David R. Henderson  

Eric Posner's Tin Ear

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Legal scholar Eric Posner has written a piece on Slate defending various restrictions on students' speech. Robby Soave, at Reason's Hit and Run blog, has a good critique of much of Posner's article. But I want to point out a huge problem with Posner's piece that Soave did not comment on.

Posner writes:

That's why the contretemps about a recent incident at Marquette University is far less alarming than libertarians think. An inexperienced instructor was teaching a class on the philosophy of John Rawls, and a student in the class argued that same-sex marriage was consistent with Rawls' philosophy. When another student told the teacher outside of class that he disagreed, the teacher responded that she would not permit a student to oppose same-sex marriage in class because that might offend gay students.

While I believe that the teacher mishandled the student's complaint, she was justified in dismissing it. The purpose of the class was to teach Rawls' theory of justice, not to debate the merits of same-sex marriage. The fact that a student injected same-sex marriage into the discussion does not mean that the class was required to discuss it. The professor might reasonably have believed that the students would gain a better understanding of Rawls' theory if they thought about how it applied to issues less divisive and hence less likely to distract students from the academic merits of the theory.


Do you notice a little something missing from Posner's account? Before I tell you, I note that everything Posner writes about the Marquette incident in his article is in the two paragraphs that I've just quoted.

I'll save you the suspense. Posner leaves out the main thing about the Marquette incident that has many defenders of academic freedom up in arms: the fact that Marquette University is firing a tenured professor who criticized the teacher whom Posner discusses. In other words, everything that Posner writes in his piece is completely beside the point in judging the wisdom, morality, and legality of firing a tenured professor.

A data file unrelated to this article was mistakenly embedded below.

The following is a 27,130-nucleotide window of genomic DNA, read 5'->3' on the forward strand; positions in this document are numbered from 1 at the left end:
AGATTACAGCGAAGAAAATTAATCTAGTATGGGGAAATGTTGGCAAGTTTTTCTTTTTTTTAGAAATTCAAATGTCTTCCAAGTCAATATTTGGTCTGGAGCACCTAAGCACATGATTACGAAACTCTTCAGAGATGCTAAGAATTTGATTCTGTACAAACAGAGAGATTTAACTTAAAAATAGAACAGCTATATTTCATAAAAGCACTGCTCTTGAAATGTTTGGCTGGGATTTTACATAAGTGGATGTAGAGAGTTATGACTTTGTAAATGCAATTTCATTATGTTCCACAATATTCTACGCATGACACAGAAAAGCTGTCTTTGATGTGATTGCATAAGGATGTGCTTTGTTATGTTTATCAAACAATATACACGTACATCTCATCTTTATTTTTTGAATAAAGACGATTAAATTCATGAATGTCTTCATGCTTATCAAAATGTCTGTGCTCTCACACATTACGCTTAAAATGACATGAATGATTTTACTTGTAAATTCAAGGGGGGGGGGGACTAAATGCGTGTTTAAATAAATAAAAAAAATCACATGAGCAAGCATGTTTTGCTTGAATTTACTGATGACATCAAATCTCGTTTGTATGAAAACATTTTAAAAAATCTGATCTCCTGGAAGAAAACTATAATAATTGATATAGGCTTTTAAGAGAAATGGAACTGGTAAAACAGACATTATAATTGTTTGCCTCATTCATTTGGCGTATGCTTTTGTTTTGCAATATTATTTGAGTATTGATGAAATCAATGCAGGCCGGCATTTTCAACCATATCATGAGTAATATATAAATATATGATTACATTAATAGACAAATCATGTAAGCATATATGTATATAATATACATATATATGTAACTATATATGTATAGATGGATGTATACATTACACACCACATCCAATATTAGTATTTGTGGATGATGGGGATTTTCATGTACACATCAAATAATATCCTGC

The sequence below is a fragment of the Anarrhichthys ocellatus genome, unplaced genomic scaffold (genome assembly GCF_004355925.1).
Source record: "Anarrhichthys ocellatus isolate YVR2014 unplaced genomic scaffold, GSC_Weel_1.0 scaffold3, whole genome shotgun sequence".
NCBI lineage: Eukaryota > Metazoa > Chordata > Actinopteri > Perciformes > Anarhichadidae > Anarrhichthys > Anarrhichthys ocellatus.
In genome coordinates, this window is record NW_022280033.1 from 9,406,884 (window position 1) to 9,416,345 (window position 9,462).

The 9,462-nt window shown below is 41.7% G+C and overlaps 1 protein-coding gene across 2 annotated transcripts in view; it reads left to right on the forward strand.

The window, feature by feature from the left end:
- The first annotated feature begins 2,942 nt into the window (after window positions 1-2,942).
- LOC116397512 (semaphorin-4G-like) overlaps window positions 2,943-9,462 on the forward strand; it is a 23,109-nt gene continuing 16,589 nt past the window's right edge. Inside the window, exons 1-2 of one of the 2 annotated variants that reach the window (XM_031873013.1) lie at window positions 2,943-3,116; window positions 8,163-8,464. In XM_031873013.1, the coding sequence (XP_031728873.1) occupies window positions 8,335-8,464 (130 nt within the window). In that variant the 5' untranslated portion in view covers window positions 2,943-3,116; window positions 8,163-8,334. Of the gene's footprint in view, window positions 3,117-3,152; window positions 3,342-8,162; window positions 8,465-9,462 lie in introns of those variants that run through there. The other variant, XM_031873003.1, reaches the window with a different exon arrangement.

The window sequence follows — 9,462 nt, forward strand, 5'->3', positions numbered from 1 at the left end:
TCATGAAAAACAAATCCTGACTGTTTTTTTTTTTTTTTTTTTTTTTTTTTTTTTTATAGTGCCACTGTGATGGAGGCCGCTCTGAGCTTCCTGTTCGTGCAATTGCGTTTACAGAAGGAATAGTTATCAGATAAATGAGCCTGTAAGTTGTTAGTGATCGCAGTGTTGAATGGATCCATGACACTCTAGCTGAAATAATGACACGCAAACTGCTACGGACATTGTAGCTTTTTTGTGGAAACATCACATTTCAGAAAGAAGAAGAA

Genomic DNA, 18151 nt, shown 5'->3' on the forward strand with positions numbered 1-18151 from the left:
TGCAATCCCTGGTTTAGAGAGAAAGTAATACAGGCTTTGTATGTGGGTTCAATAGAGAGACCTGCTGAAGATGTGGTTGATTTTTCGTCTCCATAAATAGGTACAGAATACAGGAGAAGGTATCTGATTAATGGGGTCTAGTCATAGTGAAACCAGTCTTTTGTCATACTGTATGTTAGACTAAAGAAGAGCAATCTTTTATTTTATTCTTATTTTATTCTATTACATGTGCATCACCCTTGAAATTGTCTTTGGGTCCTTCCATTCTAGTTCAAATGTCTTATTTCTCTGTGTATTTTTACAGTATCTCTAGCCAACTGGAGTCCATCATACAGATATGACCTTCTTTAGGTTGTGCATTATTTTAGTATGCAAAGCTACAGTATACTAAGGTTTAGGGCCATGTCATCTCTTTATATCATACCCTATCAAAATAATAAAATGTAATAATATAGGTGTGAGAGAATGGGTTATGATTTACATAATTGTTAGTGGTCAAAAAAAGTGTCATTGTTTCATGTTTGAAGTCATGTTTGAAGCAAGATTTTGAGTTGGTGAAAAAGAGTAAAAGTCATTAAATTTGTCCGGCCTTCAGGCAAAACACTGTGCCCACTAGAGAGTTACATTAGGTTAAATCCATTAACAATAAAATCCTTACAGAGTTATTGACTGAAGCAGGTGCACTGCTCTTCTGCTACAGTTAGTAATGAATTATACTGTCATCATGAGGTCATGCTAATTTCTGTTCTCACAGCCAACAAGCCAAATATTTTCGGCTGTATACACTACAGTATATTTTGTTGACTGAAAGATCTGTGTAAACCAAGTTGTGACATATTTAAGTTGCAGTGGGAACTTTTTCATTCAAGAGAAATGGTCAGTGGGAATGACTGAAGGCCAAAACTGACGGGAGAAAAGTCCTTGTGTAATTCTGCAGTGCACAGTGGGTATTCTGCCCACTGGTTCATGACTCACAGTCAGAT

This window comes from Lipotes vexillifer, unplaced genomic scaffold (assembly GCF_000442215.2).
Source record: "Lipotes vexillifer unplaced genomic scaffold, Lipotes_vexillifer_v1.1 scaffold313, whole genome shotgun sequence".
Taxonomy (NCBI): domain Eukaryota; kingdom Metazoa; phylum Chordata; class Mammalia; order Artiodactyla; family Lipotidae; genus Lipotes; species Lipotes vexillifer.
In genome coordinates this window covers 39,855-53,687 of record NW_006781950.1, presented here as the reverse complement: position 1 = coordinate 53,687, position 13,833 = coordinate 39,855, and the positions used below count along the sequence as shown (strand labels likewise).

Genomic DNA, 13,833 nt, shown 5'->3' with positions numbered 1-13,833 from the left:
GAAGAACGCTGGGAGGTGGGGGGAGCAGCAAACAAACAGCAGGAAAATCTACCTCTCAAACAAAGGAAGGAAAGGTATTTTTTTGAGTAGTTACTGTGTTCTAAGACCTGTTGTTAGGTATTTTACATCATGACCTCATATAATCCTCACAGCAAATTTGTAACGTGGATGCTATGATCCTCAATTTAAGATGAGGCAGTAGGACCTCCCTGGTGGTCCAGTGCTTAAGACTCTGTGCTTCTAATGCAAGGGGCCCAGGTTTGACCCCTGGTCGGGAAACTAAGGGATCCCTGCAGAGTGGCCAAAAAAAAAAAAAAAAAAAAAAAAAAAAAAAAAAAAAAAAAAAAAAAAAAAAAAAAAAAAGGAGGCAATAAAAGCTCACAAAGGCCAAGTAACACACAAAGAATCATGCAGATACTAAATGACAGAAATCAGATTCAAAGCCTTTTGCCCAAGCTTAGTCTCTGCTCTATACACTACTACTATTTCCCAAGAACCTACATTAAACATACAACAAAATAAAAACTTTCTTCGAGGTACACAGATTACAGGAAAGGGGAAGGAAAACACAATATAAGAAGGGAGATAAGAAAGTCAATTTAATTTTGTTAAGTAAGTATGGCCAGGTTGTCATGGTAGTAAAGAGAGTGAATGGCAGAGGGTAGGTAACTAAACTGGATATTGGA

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CATEGORIES: Labor Market




COMMENTS (19 to date)
Charlie writes:

I'll be honest, this is the first time this story entered my bubble, but I followed your link, and I think the way he criticized the student is pretty germane to Marquette's decision:

He sent the student emails: "including one suggesting she had committed "treason and sedition" and as a result faced penalties such as "drawing, hanging, beheading and quartering." Another note, delivered to her campus mailbox, told the student, "You must undo the terrible wrong you committed when you were born. Your mother failed to make the right choice. You must abort yourself for the glory of inclusiveness and tolerance." Accordingly, and understandably, the student feared for her personal safety, and we posted a security officer outside her classroom."

It doesn't seem at all fair to say he was fired for exercising his academic freedom. They are trying to fire him for tormenting, threatening and harassing a graduate student--why he's doing that seems pretty irrelevant.

David R. Henderson writes:

@Charlie,
But then this should have been what Posner discussed if he wanted to discuss the Marquette decision. He didn’t.

JLV writes:

Tenure is not "license to be a jerk", though, you know?

Dude signed a contract. University judged his conduct to be in violation of contract. Its a bit weird that so many libertarians are all enraged about a private employment matter.

JLV writes: